All reported findings are valid, particularly according to the journal's criteria.

Comments for the author

I attach an annotated pdf to draw your attention to a few typos and a few minor suggestions for improvement. None of these suggestions are essential for publication! I ticked the "publish after minor revision" button only to alert you to those few typos.

Reviewer 2 ·

Basic reporting

There are some typographical/grammatical errors:
L 80 “press closely together so closely”
Legend fig 1. “… both all…”
L 223. No journal provided in reference.

There does not appear to be any reference to the figures within the Results section. Unless this is a journal standard, then I think figures should definitely be referenced as results are described.

The research background and motivation are clear.

Experimental design

The aim is to describe the abdominal flexor and extensor motor pool in a basal decapod group that has not been previously studied. The author uses cobalt/nickel backfilling, which is adequate for an initial description, but leaves open some of the intriguing questions raised by the findings.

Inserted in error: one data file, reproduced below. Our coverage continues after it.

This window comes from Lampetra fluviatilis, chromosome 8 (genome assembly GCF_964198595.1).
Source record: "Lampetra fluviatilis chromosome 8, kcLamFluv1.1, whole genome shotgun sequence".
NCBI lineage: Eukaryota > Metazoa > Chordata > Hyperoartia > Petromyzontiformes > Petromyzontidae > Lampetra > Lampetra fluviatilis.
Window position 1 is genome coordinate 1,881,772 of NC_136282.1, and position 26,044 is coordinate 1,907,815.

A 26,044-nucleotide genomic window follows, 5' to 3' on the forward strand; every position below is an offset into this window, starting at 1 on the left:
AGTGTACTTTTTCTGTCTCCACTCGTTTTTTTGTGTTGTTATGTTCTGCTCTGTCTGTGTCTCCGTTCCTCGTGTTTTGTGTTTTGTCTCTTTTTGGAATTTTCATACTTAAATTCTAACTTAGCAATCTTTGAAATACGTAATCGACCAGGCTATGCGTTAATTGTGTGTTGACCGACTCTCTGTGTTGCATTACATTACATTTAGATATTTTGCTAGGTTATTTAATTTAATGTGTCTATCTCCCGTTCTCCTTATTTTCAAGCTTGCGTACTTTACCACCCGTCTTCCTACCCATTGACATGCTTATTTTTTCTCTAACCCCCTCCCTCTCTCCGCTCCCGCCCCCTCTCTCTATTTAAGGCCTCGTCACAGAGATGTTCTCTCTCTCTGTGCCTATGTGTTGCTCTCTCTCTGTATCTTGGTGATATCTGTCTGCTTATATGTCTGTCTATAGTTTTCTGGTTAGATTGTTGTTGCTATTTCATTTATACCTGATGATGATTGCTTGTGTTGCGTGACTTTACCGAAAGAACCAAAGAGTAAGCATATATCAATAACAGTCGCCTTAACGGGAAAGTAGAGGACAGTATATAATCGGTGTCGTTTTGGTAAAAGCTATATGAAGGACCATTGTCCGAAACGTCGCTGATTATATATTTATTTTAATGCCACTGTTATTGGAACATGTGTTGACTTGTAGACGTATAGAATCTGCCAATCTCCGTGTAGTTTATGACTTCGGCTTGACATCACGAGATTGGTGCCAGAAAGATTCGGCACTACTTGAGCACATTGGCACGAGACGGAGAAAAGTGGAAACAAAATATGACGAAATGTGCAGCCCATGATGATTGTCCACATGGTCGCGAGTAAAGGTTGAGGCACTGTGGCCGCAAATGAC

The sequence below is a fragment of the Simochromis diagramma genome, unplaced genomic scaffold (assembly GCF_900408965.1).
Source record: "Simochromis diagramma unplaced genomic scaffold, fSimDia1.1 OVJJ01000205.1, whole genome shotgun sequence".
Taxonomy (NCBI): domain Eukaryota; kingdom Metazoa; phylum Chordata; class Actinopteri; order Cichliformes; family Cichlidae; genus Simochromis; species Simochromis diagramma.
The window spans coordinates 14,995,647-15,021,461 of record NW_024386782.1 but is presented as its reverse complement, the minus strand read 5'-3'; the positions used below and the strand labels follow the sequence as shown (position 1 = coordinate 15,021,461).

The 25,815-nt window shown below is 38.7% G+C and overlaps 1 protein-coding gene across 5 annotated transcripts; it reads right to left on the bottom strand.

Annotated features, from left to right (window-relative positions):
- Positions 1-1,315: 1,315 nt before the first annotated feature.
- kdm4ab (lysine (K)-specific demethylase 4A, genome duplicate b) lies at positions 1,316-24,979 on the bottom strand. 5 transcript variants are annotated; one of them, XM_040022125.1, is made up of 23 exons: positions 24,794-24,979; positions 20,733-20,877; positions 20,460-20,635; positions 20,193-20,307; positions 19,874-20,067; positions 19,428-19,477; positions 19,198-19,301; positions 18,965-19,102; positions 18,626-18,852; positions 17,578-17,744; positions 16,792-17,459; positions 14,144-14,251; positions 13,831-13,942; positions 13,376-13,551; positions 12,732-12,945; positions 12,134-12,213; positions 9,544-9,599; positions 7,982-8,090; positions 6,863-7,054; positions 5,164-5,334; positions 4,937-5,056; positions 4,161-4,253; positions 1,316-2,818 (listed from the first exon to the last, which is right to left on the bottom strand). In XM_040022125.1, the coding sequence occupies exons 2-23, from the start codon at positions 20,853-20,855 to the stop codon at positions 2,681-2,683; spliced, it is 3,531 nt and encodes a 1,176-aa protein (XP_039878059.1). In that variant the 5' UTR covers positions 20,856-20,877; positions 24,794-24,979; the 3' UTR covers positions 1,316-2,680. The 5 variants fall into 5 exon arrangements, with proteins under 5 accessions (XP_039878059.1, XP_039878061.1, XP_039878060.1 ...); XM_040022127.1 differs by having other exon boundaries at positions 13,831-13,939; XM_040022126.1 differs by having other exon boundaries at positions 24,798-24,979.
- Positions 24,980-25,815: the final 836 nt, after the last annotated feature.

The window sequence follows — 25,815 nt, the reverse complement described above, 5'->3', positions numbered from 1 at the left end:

Validity of the findings

The main findings regarding the numbers and locations of standard flexor and extensor motorneurons seem sound. The most interesting findings are relative to the MoG, and here there is some speculation. The conclusion that the bilateral axons are fused is entirely plausible given what is known in other species, but is certainly not demonstrated beyond doubt in the data presented. The magnification in Fig. 2D is too low to be sure that the images are not simply paired axons closely apposed. It would have been better given the technique employed, to back-fill just one nerve root rather than the bilateral pair, and to look for dye-coupling and the exit of a large MoG axon in the unfilled root.
The other main suggestion is that the cell body itself may be syncytial. This is certainly consistent with the "bunch of grapes" appearance of the ganglionic stain in Fig 2B. However, so far as I know this is a unique suggestion (in decapod crustaceans), and as such, personally I would prefer to see it enter the literature with proper evidential backing, rather than as a suggestion based on the not-absolutely-clear appearance of wholemount back-fills. Even something as simple as cross-section micrographs from within the ganglion could add considerable weight to the idea. However, the author does identify the idea as being a suggestion rather than a substantiated claim, and so if I understand it correctly it falls within the acceptable policy of the journal.